Skip navigation
QSRs tap consumer demand for snacks

QSRs tap consumer demand for snacks

Quick-service players such as McDonald's, Taco Bell and KFC focus on snacking dayparts

As more consumers look to satisfy cravings while they are on the go, restaurants, particularly those in the quick-service segment, are aiming to meet that need with convenient, value-friendly snack items.

Consumers' desire for craveable, value-oriented menu items at nontraditional meal times is steadily gaining popularity and causing restaurants operators to look for ways to build checks while meeting demand, according to restaurant research firm Technomic. The quick-service segment uses the term “snack” most often on its menus, according to menu research firm Datassential, and is coming up with a variety of new menu items to grab its portion of the growing market.

Here's a look at what some of the top quick-service chains are doing to meet customer demand for snacks.

Taco Bell

In recent months, Irving, Calif.-based Taco Bell has rolled out a number of new snack-focused menu items.

In December, the brand launched an appetizer-inspired menu item called Loaded Grillers, which features three grilled snack wraps inspired by popular appetizer flavors: Loaded Potato, Beefy Nacho and Loaded Buffalo. The new items, which started at a limited-time price of 99 cents, were designed to build upon Taco Bell’s line of savory snack options, which it began testing in November. Those items were rolled out with new desserts and included XXL Steak Nachos, a Double Steak Quesadilla and a Smothered Burrito.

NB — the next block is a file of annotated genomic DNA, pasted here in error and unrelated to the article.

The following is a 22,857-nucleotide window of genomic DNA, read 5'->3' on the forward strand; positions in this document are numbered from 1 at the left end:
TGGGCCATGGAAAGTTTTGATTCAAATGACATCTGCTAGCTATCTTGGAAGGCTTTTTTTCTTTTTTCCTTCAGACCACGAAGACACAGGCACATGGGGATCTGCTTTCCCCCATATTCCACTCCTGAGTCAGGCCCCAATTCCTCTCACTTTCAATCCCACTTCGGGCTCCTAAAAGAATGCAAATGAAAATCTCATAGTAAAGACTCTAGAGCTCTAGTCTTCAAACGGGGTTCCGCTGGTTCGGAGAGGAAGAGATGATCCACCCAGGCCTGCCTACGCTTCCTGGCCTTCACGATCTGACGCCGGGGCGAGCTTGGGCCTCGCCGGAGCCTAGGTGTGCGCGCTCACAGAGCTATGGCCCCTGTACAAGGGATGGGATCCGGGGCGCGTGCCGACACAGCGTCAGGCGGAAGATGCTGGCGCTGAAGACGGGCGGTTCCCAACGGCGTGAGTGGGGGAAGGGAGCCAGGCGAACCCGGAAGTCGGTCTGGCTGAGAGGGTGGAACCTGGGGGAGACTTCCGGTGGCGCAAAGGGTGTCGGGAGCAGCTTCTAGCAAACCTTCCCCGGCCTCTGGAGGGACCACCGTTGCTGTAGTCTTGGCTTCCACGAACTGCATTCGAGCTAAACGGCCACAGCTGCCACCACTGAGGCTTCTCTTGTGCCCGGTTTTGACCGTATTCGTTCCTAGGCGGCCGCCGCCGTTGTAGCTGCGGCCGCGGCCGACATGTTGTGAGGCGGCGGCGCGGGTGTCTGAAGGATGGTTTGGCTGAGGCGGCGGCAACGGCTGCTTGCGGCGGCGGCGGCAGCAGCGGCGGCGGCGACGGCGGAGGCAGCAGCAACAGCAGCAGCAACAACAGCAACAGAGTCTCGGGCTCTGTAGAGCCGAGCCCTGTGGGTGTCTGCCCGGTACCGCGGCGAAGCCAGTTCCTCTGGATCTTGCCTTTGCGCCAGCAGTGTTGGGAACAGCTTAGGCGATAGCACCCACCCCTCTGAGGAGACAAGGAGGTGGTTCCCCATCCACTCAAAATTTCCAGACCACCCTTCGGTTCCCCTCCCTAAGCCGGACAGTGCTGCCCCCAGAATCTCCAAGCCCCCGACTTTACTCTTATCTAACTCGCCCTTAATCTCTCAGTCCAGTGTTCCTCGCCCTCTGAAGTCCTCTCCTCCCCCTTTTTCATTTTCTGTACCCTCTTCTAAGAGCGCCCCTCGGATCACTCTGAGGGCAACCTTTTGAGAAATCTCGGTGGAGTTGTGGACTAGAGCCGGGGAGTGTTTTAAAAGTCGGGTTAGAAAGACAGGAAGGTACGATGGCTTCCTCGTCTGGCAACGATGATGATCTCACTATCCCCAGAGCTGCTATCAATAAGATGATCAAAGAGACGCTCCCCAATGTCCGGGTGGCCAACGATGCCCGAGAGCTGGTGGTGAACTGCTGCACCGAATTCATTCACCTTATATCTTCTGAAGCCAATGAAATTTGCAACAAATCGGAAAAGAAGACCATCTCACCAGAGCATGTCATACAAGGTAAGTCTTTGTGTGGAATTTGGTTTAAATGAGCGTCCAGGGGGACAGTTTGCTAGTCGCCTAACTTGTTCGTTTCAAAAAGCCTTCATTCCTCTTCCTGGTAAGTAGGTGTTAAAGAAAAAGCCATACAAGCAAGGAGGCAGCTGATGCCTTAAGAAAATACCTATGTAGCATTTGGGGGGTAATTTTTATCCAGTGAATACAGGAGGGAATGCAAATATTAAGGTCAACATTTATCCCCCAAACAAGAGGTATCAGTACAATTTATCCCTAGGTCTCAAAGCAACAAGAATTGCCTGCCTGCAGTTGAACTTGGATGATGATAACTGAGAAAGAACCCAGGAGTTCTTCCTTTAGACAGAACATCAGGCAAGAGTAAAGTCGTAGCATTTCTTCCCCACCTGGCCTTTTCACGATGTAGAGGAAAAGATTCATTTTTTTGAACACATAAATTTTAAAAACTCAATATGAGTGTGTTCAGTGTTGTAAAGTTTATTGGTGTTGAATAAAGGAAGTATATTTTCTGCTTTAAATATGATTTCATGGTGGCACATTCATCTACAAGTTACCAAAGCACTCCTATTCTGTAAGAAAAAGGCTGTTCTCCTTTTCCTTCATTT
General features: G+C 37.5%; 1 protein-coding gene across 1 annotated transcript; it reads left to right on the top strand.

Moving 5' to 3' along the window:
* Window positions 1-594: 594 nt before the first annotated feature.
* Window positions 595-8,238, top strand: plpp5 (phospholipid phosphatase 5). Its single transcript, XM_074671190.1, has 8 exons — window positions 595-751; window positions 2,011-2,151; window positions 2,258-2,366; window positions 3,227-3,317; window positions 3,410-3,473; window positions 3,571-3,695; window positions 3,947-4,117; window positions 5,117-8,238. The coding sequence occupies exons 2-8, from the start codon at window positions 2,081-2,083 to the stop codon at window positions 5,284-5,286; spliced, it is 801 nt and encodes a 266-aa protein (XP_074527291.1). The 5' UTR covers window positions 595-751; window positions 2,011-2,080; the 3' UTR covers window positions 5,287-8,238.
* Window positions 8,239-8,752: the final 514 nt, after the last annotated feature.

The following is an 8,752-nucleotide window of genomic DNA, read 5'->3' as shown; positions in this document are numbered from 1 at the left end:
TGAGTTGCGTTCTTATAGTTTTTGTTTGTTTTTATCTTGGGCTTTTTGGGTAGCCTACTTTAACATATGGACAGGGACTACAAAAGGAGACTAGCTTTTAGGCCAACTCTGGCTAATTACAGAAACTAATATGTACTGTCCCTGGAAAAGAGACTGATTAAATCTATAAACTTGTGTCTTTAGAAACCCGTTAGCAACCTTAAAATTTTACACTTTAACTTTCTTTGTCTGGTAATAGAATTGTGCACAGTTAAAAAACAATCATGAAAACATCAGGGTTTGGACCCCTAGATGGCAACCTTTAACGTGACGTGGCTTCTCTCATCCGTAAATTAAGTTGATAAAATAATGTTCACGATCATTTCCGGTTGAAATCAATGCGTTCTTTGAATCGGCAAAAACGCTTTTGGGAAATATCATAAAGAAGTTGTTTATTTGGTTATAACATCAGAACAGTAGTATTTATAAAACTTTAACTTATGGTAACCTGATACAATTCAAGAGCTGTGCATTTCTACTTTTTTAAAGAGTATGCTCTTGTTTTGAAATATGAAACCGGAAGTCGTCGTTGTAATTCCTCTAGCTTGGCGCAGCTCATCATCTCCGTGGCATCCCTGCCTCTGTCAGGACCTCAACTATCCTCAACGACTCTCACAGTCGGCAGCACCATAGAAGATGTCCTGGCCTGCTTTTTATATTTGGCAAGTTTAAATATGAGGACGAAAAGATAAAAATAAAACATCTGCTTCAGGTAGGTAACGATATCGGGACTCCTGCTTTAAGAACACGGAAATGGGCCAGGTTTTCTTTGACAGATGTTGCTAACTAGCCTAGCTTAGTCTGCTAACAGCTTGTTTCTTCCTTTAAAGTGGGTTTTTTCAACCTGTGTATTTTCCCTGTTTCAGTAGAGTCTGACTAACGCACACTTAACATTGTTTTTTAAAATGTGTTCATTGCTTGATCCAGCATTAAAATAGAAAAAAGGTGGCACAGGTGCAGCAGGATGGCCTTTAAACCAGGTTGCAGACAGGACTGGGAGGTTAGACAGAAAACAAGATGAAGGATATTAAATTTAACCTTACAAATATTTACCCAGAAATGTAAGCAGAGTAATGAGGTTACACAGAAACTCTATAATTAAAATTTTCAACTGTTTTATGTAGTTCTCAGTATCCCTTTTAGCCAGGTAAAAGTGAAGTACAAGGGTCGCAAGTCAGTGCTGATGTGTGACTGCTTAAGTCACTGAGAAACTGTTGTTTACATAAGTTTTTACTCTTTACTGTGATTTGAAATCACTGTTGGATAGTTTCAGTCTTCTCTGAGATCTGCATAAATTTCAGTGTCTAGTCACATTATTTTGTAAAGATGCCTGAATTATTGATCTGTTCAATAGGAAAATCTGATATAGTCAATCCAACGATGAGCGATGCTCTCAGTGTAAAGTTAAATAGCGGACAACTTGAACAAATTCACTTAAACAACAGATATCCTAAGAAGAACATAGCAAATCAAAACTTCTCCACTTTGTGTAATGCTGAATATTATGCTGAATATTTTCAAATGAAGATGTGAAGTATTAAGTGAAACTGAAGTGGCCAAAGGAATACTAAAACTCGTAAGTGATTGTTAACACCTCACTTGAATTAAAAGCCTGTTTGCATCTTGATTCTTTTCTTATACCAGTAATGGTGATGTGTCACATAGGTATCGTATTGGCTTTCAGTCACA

Most recently, Taco Bell began testing a $1 Cravings menu at 55 restaurants in California. Items include a Spicy Chicken Mini Quesadilla and a Beefy Cheesy Burrito, and are an attempt to highlight flavors guests crave from the chain, said Chris Brandt, vice president of marketing at Taco Bell.

McDonald's, KFC put snacks on the menu

Continued from page 1


McDonald’s is also looking to attract consumers with what it calls “value plan energizers.”

The largest quick-service restaurant company debuted Snack Size Fish McBites and the Grilled Onion Cheddar Burger on the brand’s Dollar Menu at the end of 2012 accompanied by a national advertising campaign.

Earlier this month, the brand also said it would extend its test of Mighty Wings in the Chicago market, a move that may indicate an eventual national rollout of the chicken wings, according to one analyst.


KFC incorporated a digital marketing strategy when targeting the snack market with the launch of its Chicken Littles sandwich in September.

The Chicken Littles, which is an update on a similar sandwich the chain sold more than 20 years ago, is a slider-size sandwich that contains one Extra Crispy Strip, pickles and the Colonel’s Mayo. It is sold a la carte for $1.29, or in a $5 combo including two sandwiches, a side item and a medium drink.

To promote the item, Louisville, Ky.-based KFC teamed up with comedy website for a contest called “A Little Workplace Humor,” in which viewers can submit stories of their favorite office pranks for a chance to win a $5,000 grand prize. KFC is also sponsoring three episodes of the “Hardly Working” Web series on

Contact Charlie Duerr at [email protected].

Hide comments


  • Allowed HTML tags: <em> <strong> <blockquote> <br> <p>

Plain text

  • No HTML tags allowed.
  • Web page addresses and e-mail addresses turn into links automatically.
  • Lines and paragraphs break automatically.